Drive to 'out' national key points gains momentum

The Act has been used to deprive protesters of their right of assembly Down with secrecy: Right2Know protesters outside the high court demand a list of all national key points. (David Harrison, M&G)

The Act has been used to deprive protesters of their right of assembly Down with secrecy: Right2Know protesters outside the high court demand a list of all national key points. (David Harrison, M&G)

The battle for information rights in a climate of growing secrecy is vital to ensuring South Africa’s democratic freedoms. And so, when a lengthy battle to identify the country’s 200-odd national key points finally reached the courts this week, it was no small matter.

When the Right2Know Campaign (R2K) and South African History Archive (Saha) first applied to the South African Police Service under the Promotion of Access to Information Act to release a list of all key points, it was refused.

That was two years ago. And despite the legal implications of, for example, staging protests at key points, no one can be sure where all these secret sites are.

While the two organisations continued their campaign, first by appealing to the police minister and then launching the court application that was heard in the high court in Johannesburg on Monday, the list kept growing.

R2K research indicates that, in 2007, 118 such sites had been declared under the National Key Points Act, and that the number has since increased to 199. In 2014 alone, 17 sites were added. And, as the list keeps growing, so has the number of abuses of the apartheid-era Act, by both public and private entities.

Legislation used excessively
R2K and Saha’s founding affidavit noted the “excessive and improper reliance” on the Act – including the public works minister’s much-publicised attempts to conceal the R200-million-plus expenditure at President Jacob Zuma’s private Nkandla residence, which was declared a key point.

There have been many other such cases. This year, for example, SABC employees were threatened with surveillance if they leak information about chaotic conditions at the broadcaster, with SABC chair Ellen Tshabalala invoking the broadcaster’s status as a key point. 

Journalists from the Star also had photographs of the fatal beating of a prisoner by Groenpunt Prison warders confiscated in the name of the legislation.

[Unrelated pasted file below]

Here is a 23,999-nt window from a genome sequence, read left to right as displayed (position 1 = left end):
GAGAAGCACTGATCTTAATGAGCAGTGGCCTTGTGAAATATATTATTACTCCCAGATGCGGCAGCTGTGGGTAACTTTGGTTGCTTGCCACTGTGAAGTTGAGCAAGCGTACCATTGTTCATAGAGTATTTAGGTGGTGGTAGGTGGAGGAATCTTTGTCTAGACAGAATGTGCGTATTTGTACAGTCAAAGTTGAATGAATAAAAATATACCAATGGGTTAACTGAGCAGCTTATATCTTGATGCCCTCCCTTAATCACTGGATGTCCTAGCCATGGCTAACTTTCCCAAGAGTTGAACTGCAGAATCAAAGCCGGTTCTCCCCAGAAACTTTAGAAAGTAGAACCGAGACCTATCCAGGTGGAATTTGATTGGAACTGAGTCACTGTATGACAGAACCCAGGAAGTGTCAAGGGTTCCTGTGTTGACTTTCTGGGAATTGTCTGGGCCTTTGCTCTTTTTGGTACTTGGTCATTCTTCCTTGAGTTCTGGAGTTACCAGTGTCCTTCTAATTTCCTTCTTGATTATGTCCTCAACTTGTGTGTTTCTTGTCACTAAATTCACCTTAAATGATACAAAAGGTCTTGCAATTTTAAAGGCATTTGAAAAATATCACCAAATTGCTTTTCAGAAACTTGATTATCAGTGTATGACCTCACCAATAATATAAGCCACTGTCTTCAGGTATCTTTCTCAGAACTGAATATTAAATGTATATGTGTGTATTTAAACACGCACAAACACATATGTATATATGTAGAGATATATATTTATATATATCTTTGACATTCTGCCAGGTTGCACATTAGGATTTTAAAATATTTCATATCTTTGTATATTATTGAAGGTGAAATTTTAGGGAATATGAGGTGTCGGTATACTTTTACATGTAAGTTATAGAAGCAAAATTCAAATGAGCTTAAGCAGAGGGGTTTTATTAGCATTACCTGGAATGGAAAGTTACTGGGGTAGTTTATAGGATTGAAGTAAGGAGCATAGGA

The Act has often been used to deprive protesters of their right of assembly. In June, for example, metro police officers in Pretoria attempted to prevent R2K from picketing at the Seriti commission on the arms deal, and earlier this month Eskom arrested a journalist for photographing the Majuba power station, both on the grounds they were key points.

Beyond these abuses, there are concerns about the sweeping powers of the police minister to declare sites key points and appoint “such persons as he may consider necessary to assist him in the performance of his functions in terms of this Act”.

Counsel for the Mail & Guardian, which joined Monday’s hearing as an amicus curiae or friend of the court, noted that the Act and its regulations can give security guards similar authority to that enjoyed by the police. 

They may arrest citizens who unwittingly break the law at these secret sites – again emphasising the importance of at least knowing which sites have been declared key points.

Loose interpretation of the Act
Arguments presented at the hearing made it clear that the Act does not technically provide for the wide-ranging secrecy that has flowed from its use and abuse. 

It refers only to the confidentiality about security features and not to withholding the fact that a site has been declared a key point – nor, for that matter, does it stipulate secrecy on how much was spent on the president’s home.

The preamble to the Promotion of Access to Information Act (Paia), which the organisations are using to force disclosure of the list of key points, states that “the system of government in South Africa before April 27 1994, among others, resulted in a secretive and unresponsive culture in public and private bodies which often led to an abuse of power and human rights violations”.

As in other Paia cases, a victory in the current case will be an important step in challenging the growing umbra of secrecy while entrenching a culture of accountability and responsiveness.

Judgment has been reserved; even if it goes the way of the applicants, uncomfortable questions will remain.

If the list is disclosed, the National Key Points Act’s denial of the right to protest, the criminal liabilities citizens may face, the sweeping powers of the minister and the upgraded powers of security guards all remain a threat. So does the misuse of public funds for “security upgrades” at the growing number of key points.

At its very foundation the legislation is flawed. The state machinery is increasingly using it as a shield. Rather than attempting to review the legalisation, as proposed by the police minister, the Act itself should be repealed.

*Karabo Rajuili, amaBhungane’s advocacy co-ordinator, assisted the Right2Know Campaign in this matter

See “Big Brother erodes our right to privacy

* Got a tip-off for us about this story? Click here.

The M&G Centre for Investigative Journalism (amaBhungane) produced this story. All views are ours. See for our stories, activities and funding sources.



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